The new building occupies the entire plot with the exception of three volumetric setbacks that define the entrances. Two taller elements reinforce the corners along the street front and a patio with lush vegetation occupies the centre of the building.

The school is organized around a large, three-storey hall as a public space that connects the three departments and lends the building its identity. The departments, or Univers as they are called, are conceived as neighbourhoods with streets, lanes and squares, representing the motif of the city. The hall resembles an artificial topography that links the work areas and common areas on the ground floor and the upper levels, additionally creating a flowing, differentiated space that accommodates places of varying intimacy.

The façade is clad in enamelled ceramic elements with smooth, wavy or grooved surface textures. This architectural design relates to the surroundings, with the colours of the elements mirroring the departments of the school. In addition, the colouring of the modulated, shining surfaces responds to changes in the lighting, thus enhancing the visual impact of the building.

Location Paris Saclay, France

Programme University building, theatre, auditories, teaching and music rooms, laboratories, sports Hall, restaurant, cafeteria, offices, hotel, underground parking

Competition 2014, 1st Prize

Planning/Construction 2015–2017

Client Kluster (Bouygues Bâtiment Ile-de-France, Bouygues Energies & Services, HICL Infrastructure Limited)

Gross Floor Area 27‘400 m2

Competition Organzier CentraleSupélec

Team G/G Pieter Rabijns (Team Manager), Martin Schwarz, Kathrin Sindelar, Christoph Dober, Martin Feichtner, Andy Gratwohl, Arend Koelsch

Contact architects Synthèse Architecture, Arceuil, France

Construction Management Bouygues Bâtiment Île-de-France Ouvrages Publics, Guyancourt, France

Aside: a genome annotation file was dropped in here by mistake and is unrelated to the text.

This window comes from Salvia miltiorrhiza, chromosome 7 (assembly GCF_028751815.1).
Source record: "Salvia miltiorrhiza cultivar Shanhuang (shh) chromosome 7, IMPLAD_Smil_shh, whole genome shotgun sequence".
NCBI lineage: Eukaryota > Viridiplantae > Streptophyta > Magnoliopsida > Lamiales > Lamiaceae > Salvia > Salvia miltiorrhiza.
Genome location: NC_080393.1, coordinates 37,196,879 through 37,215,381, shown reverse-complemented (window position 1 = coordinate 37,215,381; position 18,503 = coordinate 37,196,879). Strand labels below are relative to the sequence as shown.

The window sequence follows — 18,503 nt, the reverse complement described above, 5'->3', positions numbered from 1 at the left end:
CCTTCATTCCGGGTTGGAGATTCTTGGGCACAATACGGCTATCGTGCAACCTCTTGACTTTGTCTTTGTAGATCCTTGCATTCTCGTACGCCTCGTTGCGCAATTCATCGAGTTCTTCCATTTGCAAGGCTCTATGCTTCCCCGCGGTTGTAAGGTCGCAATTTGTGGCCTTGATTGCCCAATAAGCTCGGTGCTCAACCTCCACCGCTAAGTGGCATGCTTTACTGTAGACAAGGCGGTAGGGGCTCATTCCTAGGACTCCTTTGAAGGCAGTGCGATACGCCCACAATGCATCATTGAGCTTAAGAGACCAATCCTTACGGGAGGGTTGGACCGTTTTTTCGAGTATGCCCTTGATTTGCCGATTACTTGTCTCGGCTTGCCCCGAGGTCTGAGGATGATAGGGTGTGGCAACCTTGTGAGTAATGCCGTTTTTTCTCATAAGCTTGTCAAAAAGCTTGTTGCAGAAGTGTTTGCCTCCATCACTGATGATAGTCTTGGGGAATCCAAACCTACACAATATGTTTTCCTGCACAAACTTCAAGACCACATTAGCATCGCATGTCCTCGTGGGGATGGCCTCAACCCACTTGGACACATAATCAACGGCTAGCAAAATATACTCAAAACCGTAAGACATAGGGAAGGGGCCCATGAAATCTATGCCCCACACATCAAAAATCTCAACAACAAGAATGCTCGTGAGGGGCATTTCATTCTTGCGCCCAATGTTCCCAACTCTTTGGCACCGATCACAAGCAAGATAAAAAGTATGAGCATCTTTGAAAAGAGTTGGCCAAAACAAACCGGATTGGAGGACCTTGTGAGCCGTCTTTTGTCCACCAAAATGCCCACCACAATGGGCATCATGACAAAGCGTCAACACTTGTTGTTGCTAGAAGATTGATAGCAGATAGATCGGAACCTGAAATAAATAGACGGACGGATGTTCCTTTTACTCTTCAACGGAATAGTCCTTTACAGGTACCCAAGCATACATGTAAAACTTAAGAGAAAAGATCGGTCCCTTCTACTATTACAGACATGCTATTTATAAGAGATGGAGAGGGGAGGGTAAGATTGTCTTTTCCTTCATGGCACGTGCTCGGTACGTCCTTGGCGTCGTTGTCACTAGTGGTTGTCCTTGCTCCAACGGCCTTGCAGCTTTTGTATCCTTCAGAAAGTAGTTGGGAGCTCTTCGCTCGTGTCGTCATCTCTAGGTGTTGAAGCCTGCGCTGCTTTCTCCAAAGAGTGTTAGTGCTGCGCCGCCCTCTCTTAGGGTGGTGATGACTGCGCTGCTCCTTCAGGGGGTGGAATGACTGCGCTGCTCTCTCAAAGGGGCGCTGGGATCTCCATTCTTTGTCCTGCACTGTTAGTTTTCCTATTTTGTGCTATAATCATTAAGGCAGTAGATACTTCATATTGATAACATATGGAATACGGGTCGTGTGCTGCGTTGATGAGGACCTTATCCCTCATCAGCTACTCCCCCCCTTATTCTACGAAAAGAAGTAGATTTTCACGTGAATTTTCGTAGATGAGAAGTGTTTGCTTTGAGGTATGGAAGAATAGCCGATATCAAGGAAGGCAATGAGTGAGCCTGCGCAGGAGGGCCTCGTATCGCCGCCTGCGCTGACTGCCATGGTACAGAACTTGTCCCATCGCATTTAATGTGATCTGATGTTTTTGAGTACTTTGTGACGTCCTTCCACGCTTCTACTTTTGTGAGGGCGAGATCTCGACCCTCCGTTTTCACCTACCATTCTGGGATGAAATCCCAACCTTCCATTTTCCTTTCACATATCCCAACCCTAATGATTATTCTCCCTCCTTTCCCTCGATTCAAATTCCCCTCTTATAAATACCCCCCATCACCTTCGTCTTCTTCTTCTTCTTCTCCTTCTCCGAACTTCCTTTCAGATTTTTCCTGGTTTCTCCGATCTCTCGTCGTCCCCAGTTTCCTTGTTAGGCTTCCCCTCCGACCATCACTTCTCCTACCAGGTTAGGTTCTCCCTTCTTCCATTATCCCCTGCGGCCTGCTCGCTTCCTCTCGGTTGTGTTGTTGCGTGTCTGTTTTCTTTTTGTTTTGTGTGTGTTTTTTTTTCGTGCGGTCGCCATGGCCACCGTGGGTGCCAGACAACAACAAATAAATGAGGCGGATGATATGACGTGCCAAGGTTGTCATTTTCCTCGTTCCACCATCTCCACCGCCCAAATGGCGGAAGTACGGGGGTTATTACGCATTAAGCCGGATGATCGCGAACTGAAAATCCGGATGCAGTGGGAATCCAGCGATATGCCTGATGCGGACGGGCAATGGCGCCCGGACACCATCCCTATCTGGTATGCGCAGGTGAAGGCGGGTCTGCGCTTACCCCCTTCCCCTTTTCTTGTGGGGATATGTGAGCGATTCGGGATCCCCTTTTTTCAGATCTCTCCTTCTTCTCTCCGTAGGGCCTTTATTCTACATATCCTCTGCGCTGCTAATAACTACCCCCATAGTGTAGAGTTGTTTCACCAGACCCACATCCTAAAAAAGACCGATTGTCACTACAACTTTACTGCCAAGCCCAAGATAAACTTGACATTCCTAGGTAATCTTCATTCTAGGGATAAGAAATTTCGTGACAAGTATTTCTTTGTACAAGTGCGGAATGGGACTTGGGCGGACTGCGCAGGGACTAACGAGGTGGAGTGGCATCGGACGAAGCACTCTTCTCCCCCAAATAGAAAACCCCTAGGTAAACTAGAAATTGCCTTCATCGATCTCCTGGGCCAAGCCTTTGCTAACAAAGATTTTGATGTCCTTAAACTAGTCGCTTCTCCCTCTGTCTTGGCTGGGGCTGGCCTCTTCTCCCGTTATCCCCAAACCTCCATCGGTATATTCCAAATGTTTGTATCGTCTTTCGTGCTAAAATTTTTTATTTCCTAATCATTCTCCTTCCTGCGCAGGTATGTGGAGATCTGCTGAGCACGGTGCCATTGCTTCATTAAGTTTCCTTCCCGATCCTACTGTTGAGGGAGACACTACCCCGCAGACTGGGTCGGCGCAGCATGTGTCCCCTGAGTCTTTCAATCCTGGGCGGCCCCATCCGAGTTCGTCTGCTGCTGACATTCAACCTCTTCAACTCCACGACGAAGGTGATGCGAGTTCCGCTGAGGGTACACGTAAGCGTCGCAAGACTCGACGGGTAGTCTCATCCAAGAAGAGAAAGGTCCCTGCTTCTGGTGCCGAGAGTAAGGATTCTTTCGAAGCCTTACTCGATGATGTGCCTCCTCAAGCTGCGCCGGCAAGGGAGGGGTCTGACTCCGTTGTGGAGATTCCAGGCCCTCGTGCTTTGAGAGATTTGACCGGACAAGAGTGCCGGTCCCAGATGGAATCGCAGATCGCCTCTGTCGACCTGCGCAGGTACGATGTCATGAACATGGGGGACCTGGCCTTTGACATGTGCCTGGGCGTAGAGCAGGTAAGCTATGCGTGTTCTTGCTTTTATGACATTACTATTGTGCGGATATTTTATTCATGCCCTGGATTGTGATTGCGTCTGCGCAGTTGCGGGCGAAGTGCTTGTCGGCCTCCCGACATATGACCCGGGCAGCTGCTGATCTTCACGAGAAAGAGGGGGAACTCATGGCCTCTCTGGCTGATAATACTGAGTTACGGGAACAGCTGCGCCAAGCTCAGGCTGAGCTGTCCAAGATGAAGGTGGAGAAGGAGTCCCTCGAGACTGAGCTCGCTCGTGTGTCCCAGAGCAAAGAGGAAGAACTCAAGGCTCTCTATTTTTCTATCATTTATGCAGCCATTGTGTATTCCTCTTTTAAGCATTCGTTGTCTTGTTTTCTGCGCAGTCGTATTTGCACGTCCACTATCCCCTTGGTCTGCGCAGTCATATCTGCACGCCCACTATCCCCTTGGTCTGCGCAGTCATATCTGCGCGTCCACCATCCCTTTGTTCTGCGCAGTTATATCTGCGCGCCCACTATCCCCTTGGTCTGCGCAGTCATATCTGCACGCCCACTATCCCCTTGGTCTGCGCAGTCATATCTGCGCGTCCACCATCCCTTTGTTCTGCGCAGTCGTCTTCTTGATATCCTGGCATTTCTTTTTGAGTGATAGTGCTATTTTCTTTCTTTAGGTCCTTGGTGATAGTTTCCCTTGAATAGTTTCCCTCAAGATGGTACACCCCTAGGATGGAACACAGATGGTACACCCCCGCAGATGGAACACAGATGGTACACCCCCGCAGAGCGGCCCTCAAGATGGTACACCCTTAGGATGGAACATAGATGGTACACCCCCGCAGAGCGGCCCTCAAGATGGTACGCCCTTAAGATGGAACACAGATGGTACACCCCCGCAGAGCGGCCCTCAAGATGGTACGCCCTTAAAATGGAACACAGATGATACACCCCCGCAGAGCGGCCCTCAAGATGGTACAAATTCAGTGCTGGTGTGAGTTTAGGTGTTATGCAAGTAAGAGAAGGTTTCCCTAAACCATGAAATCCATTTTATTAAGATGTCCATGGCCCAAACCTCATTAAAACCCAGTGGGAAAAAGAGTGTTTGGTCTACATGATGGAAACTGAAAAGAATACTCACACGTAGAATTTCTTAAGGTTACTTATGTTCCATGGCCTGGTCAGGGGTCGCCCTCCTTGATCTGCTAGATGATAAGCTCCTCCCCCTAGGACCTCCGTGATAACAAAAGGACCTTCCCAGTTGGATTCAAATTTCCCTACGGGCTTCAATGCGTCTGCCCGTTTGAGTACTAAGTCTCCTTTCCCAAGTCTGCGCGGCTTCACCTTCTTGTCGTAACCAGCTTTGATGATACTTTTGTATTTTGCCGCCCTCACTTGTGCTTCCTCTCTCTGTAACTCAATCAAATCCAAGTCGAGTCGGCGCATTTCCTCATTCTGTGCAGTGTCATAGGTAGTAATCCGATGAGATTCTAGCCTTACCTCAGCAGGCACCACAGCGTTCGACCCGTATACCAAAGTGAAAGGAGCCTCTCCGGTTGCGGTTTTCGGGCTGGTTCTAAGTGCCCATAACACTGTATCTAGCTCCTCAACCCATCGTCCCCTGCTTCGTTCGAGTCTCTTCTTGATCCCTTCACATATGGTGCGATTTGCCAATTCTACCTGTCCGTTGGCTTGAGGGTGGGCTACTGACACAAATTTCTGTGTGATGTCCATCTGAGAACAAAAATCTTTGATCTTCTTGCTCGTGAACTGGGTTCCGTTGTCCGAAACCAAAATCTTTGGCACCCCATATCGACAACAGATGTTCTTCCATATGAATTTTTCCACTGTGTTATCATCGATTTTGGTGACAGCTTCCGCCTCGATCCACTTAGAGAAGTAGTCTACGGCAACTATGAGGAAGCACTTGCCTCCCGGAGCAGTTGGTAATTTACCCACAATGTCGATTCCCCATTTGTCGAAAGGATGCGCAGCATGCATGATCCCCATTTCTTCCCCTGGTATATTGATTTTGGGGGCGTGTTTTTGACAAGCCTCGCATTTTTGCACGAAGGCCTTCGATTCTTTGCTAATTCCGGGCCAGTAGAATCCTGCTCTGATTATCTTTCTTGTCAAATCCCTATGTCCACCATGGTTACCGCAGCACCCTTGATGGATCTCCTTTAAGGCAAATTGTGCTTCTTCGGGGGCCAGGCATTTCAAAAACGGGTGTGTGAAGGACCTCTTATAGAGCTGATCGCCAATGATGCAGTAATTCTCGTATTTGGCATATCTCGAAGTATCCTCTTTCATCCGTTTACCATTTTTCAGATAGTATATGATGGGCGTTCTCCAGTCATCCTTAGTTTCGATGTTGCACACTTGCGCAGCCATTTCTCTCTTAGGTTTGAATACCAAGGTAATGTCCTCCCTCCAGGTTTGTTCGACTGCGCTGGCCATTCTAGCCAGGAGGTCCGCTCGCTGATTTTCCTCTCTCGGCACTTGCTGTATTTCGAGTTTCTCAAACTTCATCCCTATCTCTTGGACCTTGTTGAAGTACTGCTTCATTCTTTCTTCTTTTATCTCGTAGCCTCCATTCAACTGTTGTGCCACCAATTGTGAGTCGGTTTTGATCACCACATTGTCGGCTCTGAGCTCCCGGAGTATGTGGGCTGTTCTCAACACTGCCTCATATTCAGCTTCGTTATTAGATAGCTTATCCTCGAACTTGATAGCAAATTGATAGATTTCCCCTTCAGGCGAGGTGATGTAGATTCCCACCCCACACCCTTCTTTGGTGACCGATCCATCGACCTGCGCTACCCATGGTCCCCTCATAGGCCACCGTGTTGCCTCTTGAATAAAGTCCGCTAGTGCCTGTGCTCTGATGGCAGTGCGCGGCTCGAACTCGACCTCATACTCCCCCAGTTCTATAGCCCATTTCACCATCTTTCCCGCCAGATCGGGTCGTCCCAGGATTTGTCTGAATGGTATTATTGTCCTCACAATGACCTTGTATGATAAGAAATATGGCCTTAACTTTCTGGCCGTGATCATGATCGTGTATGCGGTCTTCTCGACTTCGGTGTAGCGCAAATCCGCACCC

General Contractor Bouygues Bâtiment Île-de-France Ouvrages Publics, Guyancourt, France

Landscape Architecture Bassinet Turquin Paysage, Paris, France

Cost Planning/Scheduling Bouygues Bâtiment Île-de-France Ouvrages Publics, Guyancourt, France

Structural Engineer Bouygues Bâtiment Île-de-France Ouvrages Publics, Guyancourt, France

Building Services Engineer EGIS, Paris, France

Building Physics Engineer AMOES, Asnières-sur-Seine, France

Fire Engineer BTP Consultants, Villebon-sur-Yvette, France

Acoustical Engineer Jean-Paul Lamoureux Acoustics, Paris, France

Signage Integral Ruedi Baur, Zurich (Concept)

Colours Harald F. Müller, Öhningen, Germany

Model © Zaborowsky, Zurich

Housing Development and Remodeling Pflegi-Areal

The quality of the building stock of the former hospital ‘Pflegerinnenschule Zürich’ indicated a clear allocation of the new functions – offices and housing – within the existing and newly constructed buildings. It was possible to retain the buildings to the southwest by Pfister Architects from 1933/34 and convert the former hospital wards into offices, while the heterogeneous hospital buildings to the northeast were replaced by housing.

Despite substantial interventions, the goal was to retain the spatial character of the large-scale facility. Akin to the former hospital building complex and the neighboring freestanding houses, the new buildings form a hybrid ensemble between a closed block development and individual building volumes.

Together with the existing buildings, the new housing complex demarcates and defines three large exterior spaces: the garden, the Samaritan Court, and the Carmen Court. The former patients’ garden, with its beautiful trees, was left almost untouched. The Samaritan Court serves as new access area for the underground parking garage and offers drop-off and parking space. The Carmen Court, in place of the former nurses’ garden and lying atop the new parking garage, now stretches across the entire length of the site. The ground here consists of fine gravel as well as large poured concrete slabs, which form a wide access path to the apartment entrances. Willows are planted in large baskets made of steel reinforcement bars and filled with stones and earth. Set atop the garage roof, these baskets form a nutrient-rich habitat as well as providing root space and acting as a counterweight for the trees.